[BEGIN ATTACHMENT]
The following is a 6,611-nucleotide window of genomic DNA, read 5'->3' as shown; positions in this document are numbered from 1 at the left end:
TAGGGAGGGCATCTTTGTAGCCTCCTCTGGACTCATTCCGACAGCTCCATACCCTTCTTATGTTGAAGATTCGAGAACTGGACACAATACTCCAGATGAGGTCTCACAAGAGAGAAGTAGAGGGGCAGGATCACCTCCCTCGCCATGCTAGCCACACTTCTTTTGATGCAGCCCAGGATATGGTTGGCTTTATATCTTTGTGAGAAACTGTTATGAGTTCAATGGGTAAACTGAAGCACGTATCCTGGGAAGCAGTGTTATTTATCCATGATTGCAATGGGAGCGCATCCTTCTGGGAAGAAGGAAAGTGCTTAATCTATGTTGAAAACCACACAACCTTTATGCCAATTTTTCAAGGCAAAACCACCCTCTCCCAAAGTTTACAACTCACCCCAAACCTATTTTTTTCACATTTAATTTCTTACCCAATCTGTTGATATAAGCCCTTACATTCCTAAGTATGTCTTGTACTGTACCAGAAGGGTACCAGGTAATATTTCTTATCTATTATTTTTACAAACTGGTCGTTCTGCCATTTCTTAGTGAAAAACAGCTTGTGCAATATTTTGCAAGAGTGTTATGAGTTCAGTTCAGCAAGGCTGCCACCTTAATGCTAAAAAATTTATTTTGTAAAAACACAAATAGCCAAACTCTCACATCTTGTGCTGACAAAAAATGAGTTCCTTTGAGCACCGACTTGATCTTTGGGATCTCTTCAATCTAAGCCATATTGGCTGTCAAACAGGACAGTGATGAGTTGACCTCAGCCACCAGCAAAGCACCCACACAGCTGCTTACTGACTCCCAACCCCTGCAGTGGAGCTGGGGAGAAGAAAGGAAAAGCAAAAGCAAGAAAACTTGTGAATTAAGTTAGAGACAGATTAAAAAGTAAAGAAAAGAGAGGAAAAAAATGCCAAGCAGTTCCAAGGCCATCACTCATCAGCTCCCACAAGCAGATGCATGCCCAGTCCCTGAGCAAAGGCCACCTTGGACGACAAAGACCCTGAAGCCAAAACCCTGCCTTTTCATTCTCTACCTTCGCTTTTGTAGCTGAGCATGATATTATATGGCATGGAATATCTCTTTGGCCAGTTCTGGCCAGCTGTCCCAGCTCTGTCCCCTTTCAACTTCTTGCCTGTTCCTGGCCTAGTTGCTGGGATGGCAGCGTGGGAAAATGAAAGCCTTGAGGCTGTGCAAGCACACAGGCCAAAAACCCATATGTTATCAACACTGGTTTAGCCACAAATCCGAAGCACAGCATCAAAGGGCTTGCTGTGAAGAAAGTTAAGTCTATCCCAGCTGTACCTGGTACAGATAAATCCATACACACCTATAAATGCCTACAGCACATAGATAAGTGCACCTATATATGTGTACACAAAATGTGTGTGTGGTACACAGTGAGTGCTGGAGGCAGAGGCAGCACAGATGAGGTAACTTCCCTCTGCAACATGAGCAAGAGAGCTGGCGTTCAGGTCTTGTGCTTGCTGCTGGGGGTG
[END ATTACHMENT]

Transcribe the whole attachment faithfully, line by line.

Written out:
The following is a 6,611-nucleotide window of genomic DNA, read 5'->3' as shown; positions in this document are numbered from 1 at the left end:
TAGGGAGGGCATCTTTGTAGCCTCCTCTGGACTCATTCCGACAGCTCCATACCCTTCTTATGTTGAAGATTCGAGAACTGGACACAATACTCCAGATGAGGTCTCACAAGAGAGAAGTAGAGGGGCAGGATCACCTCCCTCGCCATGCTAGCCACACTTCTTTTGATGCAGCCCAGGATATGGTTGGCTTTATATCTTTGTGAGAAACTGTTATGAGTTCAATGGGTAAACTGAAGCACGTATCCTGGGAAGCAGTGTTATTTATCCATGATTGCAATGGGAGCGCATCCTTCTGGGAAGAAGGAAAGTGCTTAATCTATGTTGAAAACCACACAACCTTTATGCCAATTTTTCAAGGCAAAACCACCCTCTCCCAAAGTTTACAACTCACCCCAAACCTATTTTTTTCACATTTAATTTCTTACCCAATCTGTTGATATAAGCCCTTACATTCCTAAGTATGTCTTGTACTGTACCAGAAGGGTACCAGGTAATATTTCTTATCTATTATTTTTACAAACTGGTCGTTCTGCCATTTCTTAGTGAAAAACAGCTTGTGCAATATTTTGCAAGAGTGTTATGAGTTCAGTTCAGCAAGGCTGCCACCTTAATGCTAAAAAATTTATTTTGTAAAAACACAAATAGCCAAACTCTCACATCTTGTGCTGACAAAAAATGAGTTCCTTTGAGCACCGACTTGATCTTTGGGATCTCTTCAATCTAAGCCATATTGGCTGTCAAACAGGACAGTGATGAGTTGACCTCAGCCACCAGCAAAGCACCCACACAGCTGCTTACTGACTCCCAACCCCTGCAGTGGAGCTGGGGAGAAGAAAGGAAAAGCAAAAGCAAGAAAACTTGTGAATTAAGTTAGAGACAGATTAAAAAGTAAAGAAAAGAGAGGAAAAAAATGCCAAGCAGTTCCAAGGCCATCACTCATCAGCTCCCACAAGCAGATGCATGCCCAGTCCCTGAGCAAAGGCCACCTTGGACGACAAAGACCCTGAAGCCAAAACCCTGCCTTTTCATTCTCTACCTTCGCTTTTGTAGCTGAGCATGATATTATATGGCATGGAATATCTCTTTGGCCAGTTCTGGCCAGCTGTCCCAGCTCTGTCCCCTTTCAACTTCTTGCCTGTTCCTGGCCTAGTTGCTGGGATGGCAGCGTGGGAAAATGAAAGCCTTGAGGCTGTGCAAGCACACAGGCCAAAAACCCATATGTTATCAACACTGGTTTAGCCACAAATCCGAAGCACAGCATCAAAGGGCTTGCTGTGAAGAAAGTTAAGTCTATCCCAGCTGTACCTGGTACAGATAAATCCATACACACCTATAAATGCCTACAGCACATAGATAAGTGCACCTATATATGTGTACACAAAATGTGTGTGTGGTACACAGTGAGTGCTGGAGGCAGAGGCAGCACAGATGAGGTAACTTCCCTCTGCAACATGAGCAAGAGAGCTGGCGTTCAGGTCTTGTGCTTGCTGCTGGGGGTG